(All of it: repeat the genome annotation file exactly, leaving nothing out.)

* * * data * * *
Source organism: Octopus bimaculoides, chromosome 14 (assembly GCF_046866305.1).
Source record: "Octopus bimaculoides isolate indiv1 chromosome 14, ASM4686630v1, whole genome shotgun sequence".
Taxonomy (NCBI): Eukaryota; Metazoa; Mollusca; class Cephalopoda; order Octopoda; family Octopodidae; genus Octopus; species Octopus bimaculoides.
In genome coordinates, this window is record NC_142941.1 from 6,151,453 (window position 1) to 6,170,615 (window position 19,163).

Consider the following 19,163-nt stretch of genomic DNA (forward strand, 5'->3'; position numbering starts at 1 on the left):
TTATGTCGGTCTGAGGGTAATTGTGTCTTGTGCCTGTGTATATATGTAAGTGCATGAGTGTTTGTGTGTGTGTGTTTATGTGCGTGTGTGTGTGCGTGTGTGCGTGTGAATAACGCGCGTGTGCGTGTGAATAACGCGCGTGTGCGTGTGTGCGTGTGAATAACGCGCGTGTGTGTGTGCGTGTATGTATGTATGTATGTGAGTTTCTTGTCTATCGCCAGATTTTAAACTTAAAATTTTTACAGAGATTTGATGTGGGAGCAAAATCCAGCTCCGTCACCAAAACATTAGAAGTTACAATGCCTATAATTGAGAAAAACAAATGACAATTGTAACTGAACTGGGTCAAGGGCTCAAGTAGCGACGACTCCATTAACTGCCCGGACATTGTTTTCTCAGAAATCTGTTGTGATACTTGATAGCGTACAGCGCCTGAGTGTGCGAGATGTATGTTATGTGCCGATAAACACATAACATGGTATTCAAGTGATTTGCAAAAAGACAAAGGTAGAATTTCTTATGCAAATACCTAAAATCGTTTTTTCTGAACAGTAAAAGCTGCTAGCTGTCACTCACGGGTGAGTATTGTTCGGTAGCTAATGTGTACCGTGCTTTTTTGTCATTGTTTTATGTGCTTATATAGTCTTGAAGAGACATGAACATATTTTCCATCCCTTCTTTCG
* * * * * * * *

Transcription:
Source organism: Octopus bimaculoides, chromosome 14 (assembly GCF_046866305.1).
Source record: "Octopus bimaculoides isolate indiv1 chromosome 14, ASM4686630v1, whole genome shotgun sequence".
Taxonomy (NCBI): Eukaryota; Metazoa; Mollusca; class Cephalopoda; order Octopoda; family Octopodidae; genus Octopus; species Octopus bimaculoides.
In genome coordinates, this window is record NC_142941.1 from 6,151,453 (window position 1) to 6,170,615 (window position 19,163).

Consider the following 19,163-nt stretch of genomic DNA (forward strand, 5'->3'; position numbering starts at 1 on the left):
TTATGTCGGTCTGAGGGTAATTGTGTCTTGTGCCTGTGTATATATGTAAGTGCATGAGTGTTTGTGTGTGTGTGTTTATGTGCGTGTGTGTGTGCGTGTGTGCGTGTGAATAACGCGCGTGTGCGTGTGAATAACGCGCGTGTGCGTGTGTGCGTGTGAATAACGCGCGTGTGTGTGTGCGTGTATGTATGTATGTATGTGAGTTTCTTGTCTATCGCCAGATTTTAAACTTAAAATTTTTACAGAGATTTGATGTGGGAGCAAAATCCAGCTCCGTCACCAAAACATTAGAAGTTACAATGCCTATAATTGAGAAAAACAAATGACAATTGTAACTGAACTGGGTCAAGGGCTCAAGTAGCGACGACTCCATTAACTGCCCGGACATTGTTTTCTCAGAAATCTGTTGTGATACTTGATAGCGTACAGCGCCTGAGTGTGCGAGATGTATGTTATGTGCCGATAAACACATAACATGGTATTCAAGTGATTTGCAAAAAGACAAAGGTAGAATTTCTTATGCAAATACCTAAAATCGTTTTTTCTGAACAGTAAAAGCTGCTAGCTGTCACTCACGGGTGAGTATTGTTCGGTAGCTAATGTGTACCGTGCTTTTTTGTCATTGTTTTATGTGCTTATATAGTCTTGAAGAGACATGAACATATTTTCCATCCCTTCTTTCG